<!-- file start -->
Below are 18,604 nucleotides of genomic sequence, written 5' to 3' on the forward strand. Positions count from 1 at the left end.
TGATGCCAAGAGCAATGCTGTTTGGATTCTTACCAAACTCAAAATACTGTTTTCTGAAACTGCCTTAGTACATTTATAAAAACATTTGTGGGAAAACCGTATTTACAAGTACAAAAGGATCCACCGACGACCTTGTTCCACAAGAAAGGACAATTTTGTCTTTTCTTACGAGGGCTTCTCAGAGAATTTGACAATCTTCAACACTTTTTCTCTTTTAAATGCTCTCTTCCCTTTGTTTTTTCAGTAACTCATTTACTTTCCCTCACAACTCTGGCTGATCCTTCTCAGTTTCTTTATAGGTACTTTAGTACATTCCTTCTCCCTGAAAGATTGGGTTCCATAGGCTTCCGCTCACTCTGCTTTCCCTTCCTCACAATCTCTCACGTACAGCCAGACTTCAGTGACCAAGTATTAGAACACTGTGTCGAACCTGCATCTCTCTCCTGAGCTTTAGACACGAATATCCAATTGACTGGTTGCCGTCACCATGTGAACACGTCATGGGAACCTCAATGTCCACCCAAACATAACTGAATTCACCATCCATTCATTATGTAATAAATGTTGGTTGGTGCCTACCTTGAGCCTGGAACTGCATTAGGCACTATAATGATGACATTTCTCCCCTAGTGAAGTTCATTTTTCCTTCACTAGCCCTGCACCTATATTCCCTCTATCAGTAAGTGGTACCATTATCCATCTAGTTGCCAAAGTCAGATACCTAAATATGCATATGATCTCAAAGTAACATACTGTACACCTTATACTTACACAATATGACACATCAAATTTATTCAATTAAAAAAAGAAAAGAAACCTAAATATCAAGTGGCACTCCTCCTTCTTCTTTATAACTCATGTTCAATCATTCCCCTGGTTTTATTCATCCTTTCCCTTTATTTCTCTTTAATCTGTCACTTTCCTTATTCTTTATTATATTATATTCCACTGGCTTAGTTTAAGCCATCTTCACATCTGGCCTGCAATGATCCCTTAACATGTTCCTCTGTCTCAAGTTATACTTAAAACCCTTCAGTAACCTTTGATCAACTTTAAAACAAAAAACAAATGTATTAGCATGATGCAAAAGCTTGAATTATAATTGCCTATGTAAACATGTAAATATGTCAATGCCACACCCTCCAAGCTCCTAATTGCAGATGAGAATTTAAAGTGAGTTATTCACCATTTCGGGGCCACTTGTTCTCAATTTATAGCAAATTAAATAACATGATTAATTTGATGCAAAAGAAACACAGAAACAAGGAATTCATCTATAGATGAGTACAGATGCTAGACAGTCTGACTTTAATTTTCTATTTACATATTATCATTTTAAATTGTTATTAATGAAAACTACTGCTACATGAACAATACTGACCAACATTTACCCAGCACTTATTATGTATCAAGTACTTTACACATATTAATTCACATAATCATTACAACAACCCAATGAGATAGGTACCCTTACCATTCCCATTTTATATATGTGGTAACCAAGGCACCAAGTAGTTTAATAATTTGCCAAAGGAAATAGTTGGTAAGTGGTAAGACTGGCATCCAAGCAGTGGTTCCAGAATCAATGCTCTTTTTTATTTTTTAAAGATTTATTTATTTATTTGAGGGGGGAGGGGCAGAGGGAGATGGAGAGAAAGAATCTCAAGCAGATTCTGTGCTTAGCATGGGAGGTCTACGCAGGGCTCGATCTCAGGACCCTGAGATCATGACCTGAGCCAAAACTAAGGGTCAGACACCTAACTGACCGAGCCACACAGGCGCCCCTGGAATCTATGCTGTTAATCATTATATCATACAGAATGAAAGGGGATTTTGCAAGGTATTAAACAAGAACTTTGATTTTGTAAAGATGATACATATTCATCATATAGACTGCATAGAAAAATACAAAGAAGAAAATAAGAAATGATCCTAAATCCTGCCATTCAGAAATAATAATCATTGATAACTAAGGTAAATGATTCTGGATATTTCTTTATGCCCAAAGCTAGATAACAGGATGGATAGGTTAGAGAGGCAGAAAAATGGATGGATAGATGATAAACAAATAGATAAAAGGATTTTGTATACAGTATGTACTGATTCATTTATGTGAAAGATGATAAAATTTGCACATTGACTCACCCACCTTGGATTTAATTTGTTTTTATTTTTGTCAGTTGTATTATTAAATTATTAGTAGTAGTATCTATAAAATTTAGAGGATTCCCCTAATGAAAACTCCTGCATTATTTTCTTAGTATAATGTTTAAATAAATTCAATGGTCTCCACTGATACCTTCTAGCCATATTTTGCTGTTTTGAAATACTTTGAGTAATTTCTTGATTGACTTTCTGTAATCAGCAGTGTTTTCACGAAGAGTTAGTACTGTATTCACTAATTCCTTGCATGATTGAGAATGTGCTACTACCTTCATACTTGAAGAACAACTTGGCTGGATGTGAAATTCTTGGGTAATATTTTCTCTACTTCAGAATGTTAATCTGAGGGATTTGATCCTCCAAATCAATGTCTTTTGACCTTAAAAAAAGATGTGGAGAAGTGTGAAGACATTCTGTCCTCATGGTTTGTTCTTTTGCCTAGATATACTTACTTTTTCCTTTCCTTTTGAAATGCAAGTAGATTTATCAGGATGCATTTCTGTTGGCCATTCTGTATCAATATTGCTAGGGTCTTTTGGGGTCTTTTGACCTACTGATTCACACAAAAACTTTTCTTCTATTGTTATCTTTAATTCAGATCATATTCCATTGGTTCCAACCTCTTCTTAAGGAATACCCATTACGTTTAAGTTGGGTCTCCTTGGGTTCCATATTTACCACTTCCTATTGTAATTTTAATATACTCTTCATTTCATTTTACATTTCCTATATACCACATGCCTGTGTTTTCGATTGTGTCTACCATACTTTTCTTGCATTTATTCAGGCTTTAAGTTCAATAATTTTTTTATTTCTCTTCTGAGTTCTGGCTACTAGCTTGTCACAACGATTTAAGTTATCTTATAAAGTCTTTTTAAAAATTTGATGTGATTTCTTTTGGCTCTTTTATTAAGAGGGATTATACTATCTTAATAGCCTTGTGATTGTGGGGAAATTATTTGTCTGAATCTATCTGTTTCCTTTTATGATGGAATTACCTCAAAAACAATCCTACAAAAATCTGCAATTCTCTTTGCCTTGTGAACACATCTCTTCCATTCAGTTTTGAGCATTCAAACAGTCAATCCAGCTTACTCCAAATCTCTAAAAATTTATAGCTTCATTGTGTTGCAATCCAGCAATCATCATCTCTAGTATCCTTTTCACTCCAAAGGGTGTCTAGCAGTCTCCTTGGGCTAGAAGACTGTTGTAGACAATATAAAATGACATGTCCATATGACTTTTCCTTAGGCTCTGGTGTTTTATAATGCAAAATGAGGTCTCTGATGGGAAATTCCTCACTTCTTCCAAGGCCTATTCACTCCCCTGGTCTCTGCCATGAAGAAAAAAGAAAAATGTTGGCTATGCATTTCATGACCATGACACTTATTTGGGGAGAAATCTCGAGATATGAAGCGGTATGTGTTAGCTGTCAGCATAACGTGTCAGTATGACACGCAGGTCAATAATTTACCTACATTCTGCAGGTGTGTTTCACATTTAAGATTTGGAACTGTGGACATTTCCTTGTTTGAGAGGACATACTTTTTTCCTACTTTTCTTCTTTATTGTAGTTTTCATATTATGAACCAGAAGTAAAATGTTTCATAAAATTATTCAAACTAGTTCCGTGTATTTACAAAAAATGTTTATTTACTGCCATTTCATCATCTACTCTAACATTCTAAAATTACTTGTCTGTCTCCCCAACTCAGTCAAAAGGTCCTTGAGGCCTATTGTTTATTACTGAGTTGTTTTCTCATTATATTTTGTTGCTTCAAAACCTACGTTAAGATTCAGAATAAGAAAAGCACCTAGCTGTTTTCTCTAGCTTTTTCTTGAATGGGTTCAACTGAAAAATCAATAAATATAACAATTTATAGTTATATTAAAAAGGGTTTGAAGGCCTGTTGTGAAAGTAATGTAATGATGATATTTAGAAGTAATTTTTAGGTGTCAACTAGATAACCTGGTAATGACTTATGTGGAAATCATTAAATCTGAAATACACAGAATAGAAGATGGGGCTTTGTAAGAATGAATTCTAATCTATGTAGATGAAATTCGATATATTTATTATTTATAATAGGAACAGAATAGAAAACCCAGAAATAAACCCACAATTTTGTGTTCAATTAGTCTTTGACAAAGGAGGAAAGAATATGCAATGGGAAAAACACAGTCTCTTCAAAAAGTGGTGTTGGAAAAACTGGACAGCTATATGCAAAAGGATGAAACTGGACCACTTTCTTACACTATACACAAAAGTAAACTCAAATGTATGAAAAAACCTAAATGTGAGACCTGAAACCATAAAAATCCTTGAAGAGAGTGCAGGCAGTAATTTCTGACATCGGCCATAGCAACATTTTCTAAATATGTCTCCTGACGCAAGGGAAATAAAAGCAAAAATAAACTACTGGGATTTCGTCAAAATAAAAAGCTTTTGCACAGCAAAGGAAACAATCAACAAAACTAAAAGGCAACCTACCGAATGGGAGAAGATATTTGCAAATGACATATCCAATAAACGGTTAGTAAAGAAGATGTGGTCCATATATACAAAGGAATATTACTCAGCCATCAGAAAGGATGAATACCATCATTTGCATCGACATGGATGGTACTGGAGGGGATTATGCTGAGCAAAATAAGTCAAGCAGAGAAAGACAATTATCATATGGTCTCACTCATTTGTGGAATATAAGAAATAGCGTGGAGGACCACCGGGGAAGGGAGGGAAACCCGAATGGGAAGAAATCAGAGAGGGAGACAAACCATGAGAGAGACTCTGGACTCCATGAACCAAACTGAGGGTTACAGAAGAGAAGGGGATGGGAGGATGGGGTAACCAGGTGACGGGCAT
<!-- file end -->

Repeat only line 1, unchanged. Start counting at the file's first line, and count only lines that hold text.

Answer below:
Below are 18,604 nucleotides of genomic sequence, written 5' to 3' on the forward strand. Positions count from 1 at the left end.